In his victory speech on election night, President Obama noted the lines that voters faced and observed “we have to fix that.” With some people forced to wait up to seven hours just to vote, legislators and advocates are exploring an array of possible changes aimed at improving the way elections are run. And as several states reduced early voting availability, adopted strict voter photo ID laws, made registration more difficult, long lines were hardly the only form of voter suppression at play in this year’s elections.
A new Penn Schoen Berland poll of 2012 voters, conducted for the John D. and Catherine T. MacArthur Foundation, finds broad support for election reforms. 50 percent of voters say they strongly support establishing national standards such as standardizing the hours polls are open, who is eligible to vote, and the design of ballots. Another 38 percent of voters said they were somewhat supportive. Just 12 percent said they were not very supportive or not at all supportive of such a proposal.
At least three bills have been proposed so far on this topic:
1. The Voter Empowerment Act of 2012. Offered by Rep. John Lewis (D-GA) in the House and Sen. Kirsten Gillibrand in the Senate, this bill would make an array of changes to the election system. Among the reforms would be national rules allowing online voter registration and same-day voter registration, automatically restoring the right to vote for felons after they serve their sentences, prohibiting elections supervisors from participating in political campaigns, and setting national standards for voting machines. The proposal, introduced earlier this year, has 140 House co-sponsors and four Senate co-sponsors — none are Republicans.
2. The Louis L. Redding Fair, Accurate, Secure and Timely (FAST) Voting Act of 2012. Offered by Sen. Chris Coons (D-DE) this week, the bill would reward states that make voting faster and more accessible with federal challenge grants. The grants would be available to states offering same-day registration, ample early voting, and no-excuse absentee voting. Rep. Gerry Connolly (D-VA) has introduced a House version. Sen. Mark Warner (D-VA), Sen. Sheldon Whitehouse (D-RI), and Rep. Jim Langevin (D-RI) have signed on as co-sponsors. This approach would be a carrot to encourage reforms, but would still leave the decision to the states.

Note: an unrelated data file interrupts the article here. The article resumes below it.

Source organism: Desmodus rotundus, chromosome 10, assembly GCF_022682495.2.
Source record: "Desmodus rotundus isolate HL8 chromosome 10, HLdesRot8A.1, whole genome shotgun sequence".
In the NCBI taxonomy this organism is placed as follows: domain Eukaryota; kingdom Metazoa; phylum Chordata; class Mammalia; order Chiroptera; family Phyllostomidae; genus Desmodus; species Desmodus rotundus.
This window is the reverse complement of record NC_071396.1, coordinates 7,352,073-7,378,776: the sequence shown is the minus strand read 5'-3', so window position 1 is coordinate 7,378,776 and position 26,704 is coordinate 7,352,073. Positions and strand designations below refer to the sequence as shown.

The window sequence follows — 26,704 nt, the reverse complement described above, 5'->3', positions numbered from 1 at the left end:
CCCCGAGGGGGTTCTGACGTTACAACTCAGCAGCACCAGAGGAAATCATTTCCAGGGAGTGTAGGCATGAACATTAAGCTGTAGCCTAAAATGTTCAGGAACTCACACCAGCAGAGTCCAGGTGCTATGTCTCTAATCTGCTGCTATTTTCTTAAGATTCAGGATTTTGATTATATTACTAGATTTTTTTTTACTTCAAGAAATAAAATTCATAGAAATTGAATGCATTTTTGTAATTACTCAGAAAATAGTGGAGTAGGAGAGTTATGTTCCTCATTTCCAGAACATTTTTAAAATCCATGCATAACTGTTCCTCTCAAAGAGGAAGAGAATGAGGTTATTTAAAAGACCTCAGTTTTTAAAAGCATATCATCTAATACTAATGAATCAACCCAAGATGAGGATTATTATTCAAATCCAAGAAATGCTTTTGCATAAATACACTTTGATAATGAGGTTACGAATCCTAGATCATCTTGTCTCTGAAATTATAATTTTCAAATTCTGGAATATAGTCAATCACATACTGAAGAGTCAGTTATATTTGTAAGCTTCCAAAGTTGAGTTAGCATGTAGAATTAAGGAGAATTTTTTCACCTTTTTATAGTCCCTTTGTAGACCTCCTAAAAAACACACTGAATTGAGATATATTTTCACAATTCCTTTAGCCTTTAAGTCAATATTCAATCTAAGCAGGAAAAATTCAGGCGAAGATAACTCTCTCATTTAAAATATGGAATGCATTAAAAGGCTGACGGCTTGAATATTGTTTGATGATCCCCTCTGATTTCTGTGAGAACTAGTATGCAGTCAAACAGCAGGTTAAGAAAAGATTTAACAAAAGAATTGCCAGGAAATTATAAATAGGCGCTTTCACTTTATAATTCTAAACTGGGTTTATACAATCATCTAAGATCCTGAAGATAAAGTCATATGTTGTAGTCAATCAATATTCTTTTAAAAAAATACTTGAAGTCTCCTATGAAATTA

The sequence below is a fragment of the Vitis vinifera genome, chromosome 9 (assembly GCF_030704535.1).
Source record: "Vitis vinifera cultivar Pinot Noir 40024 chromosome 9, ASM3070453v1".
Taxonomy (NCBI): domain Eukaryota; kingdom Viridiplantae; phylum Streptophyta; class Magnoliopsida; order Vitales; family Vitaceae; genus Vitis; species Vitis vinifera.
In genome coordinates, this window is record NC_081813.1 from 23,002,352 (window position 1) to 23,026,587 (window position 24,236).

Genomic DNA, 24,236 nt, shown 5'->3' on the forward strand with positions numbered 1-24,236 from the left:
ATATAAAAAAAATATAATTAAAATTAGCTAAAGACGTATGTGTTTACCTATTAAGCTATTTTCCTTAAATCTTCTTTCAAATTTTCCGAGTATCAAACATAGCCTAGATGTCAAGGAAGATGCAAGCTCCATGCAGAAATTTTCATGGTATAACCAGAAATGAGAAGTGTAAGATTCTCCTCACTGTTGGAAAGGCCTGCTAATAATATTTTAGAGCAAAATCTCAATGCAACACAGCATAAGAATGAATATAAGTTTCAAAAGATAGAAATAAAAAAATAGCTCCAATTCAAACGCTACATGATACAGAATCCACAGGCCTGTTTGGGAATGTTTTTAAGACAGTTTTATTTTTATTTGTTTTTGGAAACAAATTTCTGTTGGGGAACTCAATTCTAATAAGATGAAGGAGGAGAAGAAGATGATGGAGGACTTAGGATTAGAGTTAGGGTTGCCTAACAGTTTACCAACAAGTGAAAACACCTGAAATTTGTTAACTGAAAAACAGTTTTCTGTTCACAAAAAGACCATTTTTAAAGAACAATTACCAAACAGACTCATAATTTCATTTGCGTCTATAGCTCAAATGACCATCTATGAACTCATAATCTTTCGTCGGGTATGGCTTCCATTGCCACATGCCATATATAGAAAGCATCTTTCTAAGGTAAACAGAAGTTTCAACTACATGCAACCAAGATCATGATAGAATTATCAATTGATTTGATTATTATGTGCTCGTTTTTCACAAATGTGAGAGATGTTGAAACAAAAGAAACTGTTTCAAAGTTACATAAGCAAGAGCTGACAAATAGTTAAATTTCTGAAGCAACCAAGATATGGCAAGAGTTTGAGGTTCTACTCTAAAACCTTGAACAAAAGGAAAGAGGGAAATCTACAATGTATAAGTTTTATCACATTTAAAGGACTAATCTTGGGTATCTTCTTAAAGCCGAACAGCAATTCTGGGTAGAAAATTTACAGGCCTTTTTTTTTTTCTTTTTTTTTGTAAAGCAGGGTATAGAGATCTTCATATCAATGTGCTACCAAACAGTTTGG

3. The Streamlining and Improving Methods at Polling Locations and Early (SIMPLE) Voting Act. Offered by Rep. George Miller (D-CA) this week, would require all states to provide at least 15 days of early voting for federal elections and to ensure each voting precinct has sufficient poll workers and machines to prevent lines from ever exceeding one hour.
In addition to these bills, law professor and prominent election law blogger Rick Hasen has proposed a blue-ribbon commission on long election lines and advocates a neutral federal elections board. “Nationalize our elections,” he says, “and impose professional nonpartisan administrators. A neutral election board with its allegiance to the integrity of the voting process rather than to a political party should take on the basic tasks of voting.” Tom Perez , the Assistant Attorney General for the Civil Rights Division, is also exploring “national standards for counting provisional ballots for federal elections, to ensure that voters are not disenfranchised by moves close to an election, by appearing at the wrong polling place, or by simple poll workers’ errors.”